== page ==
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Dakin's solution accidentally given IV

From the October 21, 2010 issue

Problem: A woman was admitted to a hospital with serious burns on her left arm. Dakin’s solution (diluted sodium hypochlorite solution) was ordered for topical wound irrigation. At the same time, an IV was also started in the patient’s left arm, near the wound, but was later capped when a peripherally inserted central catheter (PICC) was placed in the right arm. The IV access in the left arm was not removed because it was partially covered by the burn dressing. The day nurse did not communicate with the night nurse to tell her that the IV in the left arm should be removed at the next dressing change. Also, the ordering physician changed the wound care to silver sulfadiazine cream but forgot to discontinue the Dakin’s solution. So the patient’s night nurse believed the irrigations with Dakin’s solution were to be continued.

The solution was in a commercially available bottle in the patient’s room. It was poured into a sterile bowl from which it was drawn into a syringe so it could be used to irrigate the wound. Lines for wound irrigation were normally labeled. Although the capped IV catheter in the patients left arm was not incorrectly labeled as an irrigation catheter, the nurse assumed it was an irrigation catheter under the dressing and, therefore, administered Dakin’s solution via the capped IV catheter. Fortunately, the patient called out when the solution began burning as it was being administered. The nurse immediately removed the dressing, realized the Dakin’s solution was being given IV, and stopped administration after only 15 mL or less had been given. The patient recovered without sequelae.

Safe Practice Recommendations: Tracing tubing and catheters to the point of origin is currently the primary way to prevent catheter misconnections, although in this case, the access site was covered with a dressing. The facility where this event happened is reevaluating catheter placement near wound dressings and considering how to differentiate IV catheters from wound catheters. Clearly visible labels on access lines that are covered with dressings or clothing might help prevent misconnections.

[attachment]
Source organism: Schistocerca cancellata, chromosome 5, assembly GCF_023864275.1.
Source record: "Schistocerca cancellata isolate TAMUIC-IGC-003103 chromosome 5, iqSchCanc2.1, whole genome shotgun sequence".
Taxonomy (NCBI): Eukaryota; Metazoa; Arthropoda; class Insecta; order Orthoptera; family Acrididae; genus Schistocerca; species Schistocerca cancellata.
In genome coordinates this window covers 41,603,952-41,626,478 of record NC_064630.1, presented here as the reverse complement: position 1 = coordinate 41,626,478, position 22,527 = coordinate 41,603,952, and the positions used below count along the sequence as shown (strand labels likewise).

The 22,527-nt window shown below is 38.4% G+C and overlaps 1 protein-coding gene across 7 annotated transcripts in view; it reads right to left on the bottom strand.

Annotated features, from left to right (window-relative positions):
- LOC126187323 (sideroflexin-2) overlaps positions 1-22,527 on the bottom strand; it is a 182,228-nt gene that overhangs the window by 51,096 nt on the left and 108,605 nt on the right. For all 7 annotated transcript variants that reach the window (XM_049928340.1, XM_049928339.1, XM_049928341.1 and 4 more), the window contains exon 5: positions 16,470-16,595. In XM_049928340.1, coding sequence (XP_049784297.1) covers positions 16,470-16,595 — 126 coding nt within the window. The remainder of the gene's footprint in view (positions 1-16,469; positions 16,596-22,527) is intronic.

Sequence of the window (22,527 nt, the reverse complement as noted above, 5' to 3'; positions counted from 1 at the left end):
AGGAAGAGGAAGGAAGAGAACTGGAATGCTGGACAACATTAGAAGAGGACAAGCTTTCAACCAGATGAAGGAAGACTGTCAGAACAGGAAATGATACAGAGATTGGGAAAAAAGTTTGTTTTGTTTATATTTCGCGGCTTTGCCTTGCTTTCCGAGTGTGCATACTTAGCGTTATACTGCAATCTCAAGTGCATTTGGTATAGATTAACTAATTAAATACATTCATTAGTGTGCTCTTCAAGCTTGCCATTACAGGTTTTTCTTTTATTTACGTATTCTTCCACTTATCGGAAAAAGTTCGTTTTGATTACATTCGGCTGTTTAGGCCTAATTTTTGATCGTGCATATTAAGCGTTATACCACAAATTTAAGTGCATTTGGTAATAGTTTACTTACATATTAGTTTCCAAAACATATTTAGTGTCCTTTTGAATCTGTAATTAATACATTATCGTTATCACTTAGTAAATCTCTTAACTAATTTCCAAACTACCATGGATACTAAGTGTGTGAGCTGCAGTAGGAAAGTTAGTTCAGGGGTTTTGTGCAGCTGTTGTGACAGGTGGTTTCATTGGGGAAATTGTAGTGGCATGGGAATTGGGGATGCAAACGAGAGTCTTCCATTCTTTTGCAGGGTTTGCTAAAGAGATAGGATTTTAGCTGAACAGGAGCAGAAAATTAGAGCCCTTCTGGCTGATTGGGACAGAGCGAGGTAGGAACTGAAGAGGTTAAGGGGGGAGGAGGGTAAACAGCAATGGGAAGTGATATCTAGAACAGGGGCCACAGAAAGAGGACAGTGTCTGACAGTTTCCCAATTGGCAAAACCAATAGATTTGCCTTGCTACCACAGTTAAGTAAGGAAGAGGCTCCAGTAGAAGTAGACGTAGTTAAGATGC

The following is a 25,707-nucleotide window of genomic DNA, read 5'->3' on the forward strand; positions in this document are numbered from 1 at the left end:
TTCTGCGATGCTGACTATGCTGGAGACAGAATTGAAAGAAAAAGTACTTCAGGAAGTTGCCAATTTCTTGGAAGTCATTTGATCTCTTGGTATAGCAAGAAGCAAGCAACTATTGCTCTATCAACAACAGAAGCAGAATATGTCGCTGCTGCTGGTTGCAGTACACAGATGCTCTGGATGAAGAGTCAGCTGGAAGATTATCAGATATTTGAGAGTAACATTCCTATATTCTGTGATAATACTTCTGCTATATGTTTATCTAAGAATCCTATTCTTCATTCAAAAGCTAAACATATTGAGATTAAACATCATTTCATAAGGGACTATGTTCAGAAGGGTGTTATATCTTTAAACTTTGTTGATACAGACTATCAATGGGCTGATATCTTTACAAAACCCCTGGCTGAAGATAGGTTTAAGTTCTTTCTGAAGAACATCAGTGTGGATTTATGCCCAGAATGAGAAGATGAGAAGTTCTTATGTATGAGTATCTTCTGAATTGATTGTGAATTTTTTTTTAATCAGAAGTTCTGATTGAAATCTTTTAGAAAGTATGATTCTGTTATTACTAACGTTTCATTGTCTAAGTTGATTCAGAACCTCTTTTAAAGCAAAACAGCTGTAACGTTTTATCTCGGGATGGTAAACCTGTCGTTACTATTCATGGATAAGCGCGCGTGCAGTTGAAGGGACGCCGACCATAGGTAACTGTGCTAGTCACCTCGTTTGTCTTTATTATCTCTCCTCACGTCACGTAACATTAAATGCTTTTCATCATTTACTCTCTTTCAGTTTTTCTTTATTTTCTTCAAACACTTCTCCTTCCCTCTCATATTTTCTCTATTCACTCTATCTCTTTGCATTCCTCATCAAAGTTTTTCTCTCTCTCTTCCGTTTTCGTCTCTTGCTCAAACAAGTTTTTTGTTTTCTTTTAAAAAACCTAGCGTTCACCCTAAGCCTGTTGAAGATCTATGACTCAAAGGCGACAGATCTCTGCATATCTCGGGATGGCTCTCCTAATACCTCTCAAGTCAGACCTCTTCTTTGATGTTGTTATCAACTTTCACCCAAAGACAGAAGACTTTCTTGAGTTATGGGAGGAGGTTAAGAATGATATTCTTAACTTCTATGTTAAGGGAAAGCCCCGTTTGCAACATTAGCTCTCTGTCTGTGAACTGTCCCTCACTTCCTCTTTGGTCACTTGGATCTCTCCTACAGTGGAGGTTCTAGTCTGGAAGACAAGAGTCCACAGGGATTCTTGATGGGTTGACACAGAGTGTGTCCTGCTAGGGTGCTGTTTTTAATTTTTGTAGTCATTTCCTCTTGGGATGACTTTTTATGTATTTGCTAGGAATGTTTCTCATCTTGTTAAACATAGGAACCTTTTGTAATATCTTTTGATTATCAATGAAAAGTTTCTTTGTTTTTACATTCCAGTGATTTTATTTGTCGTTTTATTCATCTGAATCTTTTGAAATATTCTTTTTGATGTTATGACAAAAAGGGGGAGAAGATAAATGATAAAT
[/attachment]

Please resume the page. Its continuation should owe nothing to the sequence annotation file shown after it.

Another facility where a similar misconnection occurred is now using a special set-up for burn irrigations. They use a sterile water for irrigation container from Hospira along with a 38 mm screw cap. The long plastic tube coming from the cap is coupled with the spike of an irrigation administration set, also from Hospira (see Figure 1 in the PDF version of the newsletter). This is available with special, large bore tubing and a urological connector that won’t connect to an IV catheter (see Figure 2 in the PDF version of the newsletter). A similar set-up may be available from other vendors. Check with your salesperson for the correct catalog number as various set-ups exist. Even if a similar system isn’t used, we’d highly recommend that irrigations always be prepared in the pharmacy and placed in containers that are dissimilar to IV containers, such as the Hospira container mentioned above. Although that wouldn’t have helped here, since the catheter was confused, it’s still an important consideration to prevent container mix-ups.

Figure 1. Irrigation bottle and screw cap.

Figure 2. Screw cap attached to special irrigation large bore tubing, ending with latex (latex-free also available) urological connector. This particular set allows simultaneous connection with two irrigation containers.

In 2005, we wrote about a similar catheter misconnection problem with the V.A.C. INSTILL SYSTEM by KCI. This is a wound healing system that facilitates automated delivery of topical solutions to wound sites. Unfortunately, the device is designed to accommodate IV tubing to deliver the topical solution. Please refer to the article linked below if you are using or contemplating use of this device, as additional prevention measures will apply (www.ismp.org/newsletters/acutecare/articles/20051006-1.asp).

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